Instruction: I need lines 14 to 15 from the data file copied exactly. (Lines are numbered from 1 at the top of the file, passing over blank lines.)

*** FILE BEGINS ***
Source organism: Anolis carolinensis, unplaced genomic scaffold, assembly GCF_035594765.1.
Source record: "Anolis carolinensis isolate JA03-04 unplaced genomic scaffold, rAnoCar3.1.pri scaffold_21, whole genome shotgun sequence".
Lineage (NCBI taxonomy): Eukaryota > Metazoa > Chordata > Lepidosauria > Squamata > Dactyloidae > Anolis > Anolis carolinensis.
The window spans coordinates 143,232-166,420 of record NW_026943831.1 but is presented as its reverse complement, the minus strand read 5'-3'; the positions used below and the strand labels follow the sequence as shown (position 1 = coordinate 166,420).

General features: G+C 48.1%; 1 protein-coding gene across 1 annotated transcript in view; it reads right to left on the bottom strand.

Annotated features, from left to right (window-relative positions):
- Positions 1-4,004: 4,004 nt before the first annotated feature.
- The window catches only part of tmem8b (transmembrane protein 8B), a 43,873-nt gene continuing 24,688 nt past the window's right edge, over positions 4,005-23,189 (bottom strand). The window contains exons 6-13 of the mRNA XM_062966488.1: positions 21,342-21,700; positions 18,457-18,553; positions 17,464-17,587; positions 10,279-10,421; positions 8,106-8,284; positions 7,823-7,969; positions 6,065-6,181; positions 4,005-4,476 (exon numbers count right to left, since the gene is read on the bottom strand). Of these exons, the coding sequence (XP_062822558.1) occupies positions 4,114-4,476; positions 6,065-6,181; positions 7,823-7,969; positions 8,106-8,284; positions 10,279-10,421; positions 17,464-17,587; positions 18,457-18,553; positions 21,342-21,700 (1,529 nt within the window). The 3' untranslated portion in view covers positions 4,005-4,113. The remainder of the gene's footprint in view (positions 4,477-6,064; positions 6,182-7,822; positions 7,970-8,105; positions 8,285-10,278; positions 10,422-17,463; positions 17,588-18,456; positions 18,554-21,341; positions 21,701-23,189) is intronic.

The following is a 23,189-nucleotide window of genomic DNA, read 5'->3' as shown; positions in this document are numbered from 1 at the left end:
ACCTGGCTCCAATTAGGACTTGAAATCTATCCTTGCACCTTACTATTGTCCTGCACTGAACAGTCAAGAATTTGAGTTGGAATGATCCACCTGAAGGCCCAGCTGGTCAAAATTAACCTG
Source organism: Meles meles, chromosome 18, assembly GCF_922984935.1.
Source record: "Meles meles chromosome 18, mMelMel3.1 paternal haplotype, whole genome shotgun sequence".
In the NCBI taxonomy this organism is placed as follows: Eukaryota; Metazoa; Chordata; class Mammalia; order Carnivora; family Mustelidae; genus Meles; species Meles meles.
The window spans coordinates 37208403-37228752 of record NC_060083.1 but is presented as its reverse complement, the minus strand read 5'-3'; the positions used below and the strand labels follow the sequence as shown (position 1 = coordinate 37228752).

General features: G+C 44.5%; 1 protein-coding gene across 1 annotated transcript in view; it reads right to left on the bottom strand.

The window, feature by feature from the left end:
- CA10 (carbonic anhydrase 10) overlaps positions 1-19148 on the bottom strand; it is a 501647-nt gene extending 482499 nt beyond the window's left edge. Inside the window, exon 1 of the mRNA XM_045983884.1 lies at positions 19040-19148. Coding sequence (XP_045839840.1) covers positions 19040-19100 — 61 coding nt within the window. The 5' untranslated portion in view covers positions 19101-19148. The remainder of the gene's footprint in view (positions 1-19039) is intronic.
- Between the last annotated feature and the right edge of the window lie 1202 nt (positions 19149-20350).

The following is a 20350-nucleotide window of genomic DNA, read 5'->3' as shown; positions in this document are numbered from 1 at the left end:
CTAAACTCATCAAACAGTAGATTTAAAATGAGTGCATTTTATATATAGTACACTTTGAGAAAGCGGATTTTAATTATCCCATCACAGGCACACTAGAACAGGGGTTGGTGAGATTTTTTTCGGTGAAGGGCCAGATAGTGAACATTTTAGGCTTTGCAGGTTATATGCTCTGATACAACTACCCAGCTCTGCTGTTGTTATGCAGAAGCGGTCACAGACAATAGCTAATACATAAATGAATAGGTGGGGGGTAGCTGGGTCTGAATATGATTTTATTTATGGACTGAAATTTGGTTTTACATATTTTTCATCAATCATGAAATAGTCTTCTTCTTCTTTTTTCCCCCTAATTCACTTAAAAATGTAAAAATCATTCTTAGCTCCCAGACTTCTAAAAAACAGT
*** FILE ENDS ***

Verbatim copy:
The window spans coordinates 37208403-37228752 of record NC_060083.1 but is presented as its reverse complement, the minus strand read 5'-3'; the positions used below and the strand labels follow the sequence as shown (position 1 = coordinate 37228752).

General features: G+C 44.5%; 1 protein-coding gene across 1 annotated transcript in view; it reads right to left on the bottom strand.